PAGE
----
Conduction of impulses by axons regenerated in a Schwann cell graft in the transected adult rat thoracic spinal cord

Alberto Pinzon, Blair Calancie, Martin Oudega, Brian R. Noga E

Research output: Contribution to journalArticle

64 Scopus citations

Abstract

Central nervous system axons regenerate into a Schwann cell implant placed in the transected thoracic spinal cord of an adult rat. The present study was designed to test whether these regenerated axons are capane of conducting action potentials. Following the transection and removal of a 4- to 5-mm segment of the thoracic spinal cord (T8-T9), a polymer guidance channel filled with a mixture of adult rat Schwann cells and Matrigel was grafted into a 4- to 5-mm-long gap in the transected thoracic spinal cord. The two cut ends of the spinal cord were eased into the guidance channel openings. Transected control animals received a channel containing Matrigel only. Three months after implantation, electrophysiological studies were performed. Tungsten microelectrodes were used for monopolar stimulation of regenerated axons within the Schwann cell graft. Glass microelectrodes were used to record responses in the spinal cord rostral to the stimulation site. Evoked responses to electrical stimulation of the axon cable were found in two out of nine Schwann cell-grafted animals. These responses had approximate latencies in the range of those of myelinated axons. No responses were seen in any of the Matrigel-grafted animals. Histological analysis revealed that the two cases that showed evoked potentials had the largest number of myelinated axons present in the cable. This study demonstrates that axons regenerating through Schwann cell grafts in the complete transected spinal cord can produce measurable evoked responses following electrical stimulation.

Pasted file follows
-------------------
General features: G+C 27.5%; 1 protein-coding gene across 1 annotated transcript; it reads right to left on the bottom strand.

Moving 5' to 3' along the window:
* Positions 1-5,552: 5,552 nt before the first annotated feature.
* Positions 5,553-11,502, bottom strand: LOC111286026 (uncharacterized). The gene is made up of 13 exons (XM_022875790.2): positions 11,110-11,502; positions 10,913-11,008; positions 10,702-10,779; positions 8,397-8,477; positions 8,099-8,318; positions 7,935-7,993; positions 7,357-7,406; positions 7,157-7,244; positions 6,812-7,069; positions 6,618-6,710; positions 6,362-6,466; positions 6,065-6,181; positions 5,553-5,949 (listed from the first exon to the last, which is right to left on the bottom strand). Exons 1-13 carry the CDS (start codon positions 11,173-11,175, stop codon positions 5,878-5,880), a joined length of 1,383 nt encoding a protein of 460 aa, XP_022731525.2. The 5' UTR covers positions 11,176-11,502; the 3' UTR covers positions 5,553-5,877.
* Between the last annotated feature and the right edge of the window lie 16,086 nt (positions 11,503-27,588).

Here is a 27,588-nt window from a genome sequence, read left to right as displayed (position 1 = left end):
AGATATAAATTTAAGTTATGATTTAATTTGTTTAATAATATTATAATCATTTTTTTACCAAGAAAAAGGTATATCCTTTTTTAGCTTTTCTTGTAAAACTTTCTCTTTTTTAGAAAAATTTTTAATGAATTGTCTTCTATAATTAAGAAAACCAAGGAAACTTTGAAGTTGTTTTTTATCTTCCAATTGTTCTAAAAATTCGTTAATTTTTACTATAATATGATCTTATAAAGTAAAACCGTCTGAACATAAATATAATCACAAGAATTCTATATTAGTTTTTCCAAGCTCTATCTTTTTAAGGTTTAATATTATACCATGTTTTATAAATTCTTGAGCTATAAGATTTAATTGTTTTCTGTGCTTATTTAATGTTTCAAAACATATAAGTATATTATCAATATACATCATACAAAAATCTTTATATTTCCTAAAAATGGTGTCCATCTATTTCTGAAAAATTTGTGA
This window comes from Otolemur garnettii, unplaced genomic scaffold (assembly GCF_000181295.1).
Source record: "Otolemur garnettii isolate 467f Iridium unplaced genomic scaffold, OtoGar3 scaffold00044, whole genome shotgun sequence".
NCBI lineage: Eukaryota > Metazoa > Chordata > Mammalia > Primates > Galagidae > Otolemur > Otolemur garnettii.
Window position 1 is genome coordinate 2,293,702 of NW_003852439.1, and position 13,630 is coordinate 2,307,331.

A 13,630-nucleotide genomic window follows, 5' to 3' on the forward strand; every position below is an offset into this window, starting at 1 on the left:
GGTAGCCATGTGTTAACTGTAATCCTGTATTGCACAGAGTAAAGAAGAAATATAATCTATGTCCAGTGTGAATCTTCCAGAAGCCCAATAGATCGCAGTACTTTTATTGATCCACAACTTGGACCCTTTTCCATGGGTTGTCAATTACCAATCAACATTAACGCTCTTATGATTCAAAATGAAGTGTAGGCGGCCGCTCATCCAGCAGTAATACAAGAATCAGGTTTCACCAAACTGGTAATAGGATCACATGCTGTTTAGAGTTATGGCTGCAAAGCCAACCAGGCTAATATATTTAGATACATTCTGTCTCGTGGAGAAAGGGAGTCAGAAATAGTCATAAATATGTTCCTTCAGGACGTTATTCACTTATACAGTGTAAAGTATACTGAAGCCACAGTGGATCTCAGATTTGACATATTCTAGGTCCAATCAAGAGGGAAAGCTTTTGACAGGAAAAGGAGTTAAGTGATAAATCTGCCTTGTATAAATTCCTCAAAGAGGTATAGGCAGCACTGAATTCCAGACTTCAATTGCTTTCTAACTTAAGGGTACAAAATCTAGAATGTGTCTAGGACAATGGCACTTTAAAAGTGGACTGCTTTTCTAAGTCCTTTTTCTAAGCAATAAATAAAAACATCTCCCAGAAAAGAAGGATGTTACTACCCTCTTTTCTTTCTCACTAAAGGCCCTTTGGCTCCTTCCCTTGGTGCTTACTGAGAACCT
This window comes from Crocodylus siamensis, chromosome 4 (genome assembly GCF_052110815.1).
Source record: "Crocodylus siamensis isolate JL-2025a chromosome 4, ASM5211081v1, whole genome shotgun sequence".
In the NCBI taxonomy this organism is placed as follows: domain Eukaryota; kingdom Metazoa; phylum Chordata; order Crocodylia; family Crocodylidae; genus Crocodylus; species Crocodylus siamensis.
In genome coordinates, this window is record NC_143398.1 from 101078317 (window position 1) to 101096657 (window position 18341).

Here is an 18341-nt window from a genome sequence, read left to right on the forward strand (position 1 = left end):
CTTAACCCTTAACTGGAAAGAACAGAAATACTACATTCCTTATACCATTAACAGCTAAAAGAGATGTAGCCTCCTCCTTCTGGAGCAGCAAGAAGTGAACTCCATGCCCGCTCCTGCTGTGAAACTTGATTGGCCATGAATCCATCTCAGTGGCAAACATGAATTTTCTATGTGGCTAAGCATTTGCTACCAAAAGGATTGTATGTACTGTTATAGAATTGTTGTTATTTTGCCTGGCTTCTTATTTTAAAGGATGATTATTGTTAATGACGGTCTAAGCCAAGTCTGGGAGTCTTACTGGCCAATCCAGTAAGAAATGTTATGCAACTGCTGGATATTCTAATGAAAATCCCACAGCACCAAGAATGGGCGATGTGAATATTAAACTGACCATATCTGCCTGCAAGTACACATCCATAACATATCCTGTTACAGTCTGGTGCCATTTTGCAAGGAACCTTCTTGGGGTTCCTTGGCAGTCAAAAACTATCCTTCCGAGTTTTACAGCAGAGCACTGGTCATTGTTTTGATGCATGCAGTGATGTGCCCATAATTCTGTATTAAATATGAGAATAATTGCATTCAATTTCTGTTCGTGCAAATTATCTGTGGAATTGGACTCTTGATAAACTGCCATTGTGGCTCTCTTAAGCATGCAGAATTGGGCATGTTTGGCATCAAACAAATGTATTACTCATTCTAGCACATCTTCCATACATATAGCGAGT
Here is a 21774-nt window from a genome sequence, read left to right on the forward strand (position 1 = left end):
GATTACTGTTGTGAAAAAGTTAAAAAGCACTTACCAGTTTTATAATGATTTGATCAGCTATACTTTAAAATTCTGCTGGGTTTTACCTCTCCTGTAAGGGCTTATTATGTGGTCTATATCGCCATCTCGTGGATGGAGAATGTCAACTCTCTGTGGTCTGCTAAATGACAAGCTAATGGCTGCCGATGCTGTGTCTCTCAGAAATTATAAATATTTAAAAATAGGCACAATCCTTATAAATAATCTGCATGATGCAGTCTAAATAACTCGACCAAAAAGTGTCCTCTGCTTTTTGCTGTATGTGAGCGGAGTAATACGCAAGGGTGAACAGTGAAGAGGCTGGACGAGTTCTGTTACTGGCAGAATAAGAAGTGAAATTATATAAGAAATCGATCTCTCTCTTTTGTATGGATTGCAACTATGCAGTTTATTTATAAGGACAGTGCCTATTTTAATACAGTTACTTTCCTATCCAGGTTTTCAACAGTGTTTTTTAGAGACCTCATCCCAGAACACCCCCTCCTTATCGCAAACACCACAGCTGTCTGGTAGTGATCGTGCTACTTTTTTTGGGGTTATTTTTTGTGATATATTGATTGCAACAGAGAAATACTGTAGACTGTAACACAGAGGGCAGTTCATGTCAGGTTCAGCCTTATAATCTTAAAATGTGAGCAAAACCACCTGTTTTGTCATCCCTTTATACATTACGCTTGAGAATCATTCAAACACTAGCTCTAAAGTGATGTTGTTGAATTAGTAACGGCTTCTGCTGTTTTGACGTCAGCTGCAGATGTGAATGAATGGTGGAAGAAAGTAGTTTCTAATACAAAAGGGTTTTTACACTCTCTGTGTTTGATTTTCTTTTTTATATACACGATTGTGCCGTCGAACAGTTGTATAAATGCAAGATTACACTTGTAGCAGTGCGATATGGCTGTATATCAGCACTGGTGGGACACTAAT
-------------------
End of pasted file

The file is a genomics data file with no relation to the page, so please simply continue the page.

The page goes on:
Original languageEnglish (US)
Pages (from-to)533-541
Number of pages9
JournalJournal of Neuroscience Research
Volume64
Issue number5
DOIs
StatePublished - Jun 1 2001

Keywords

  • Electrophysiology
  • Evoked potentials
  • Glia
  • Guidance channels

ASJC Scopus subject areas

  • Neuroscience(all)

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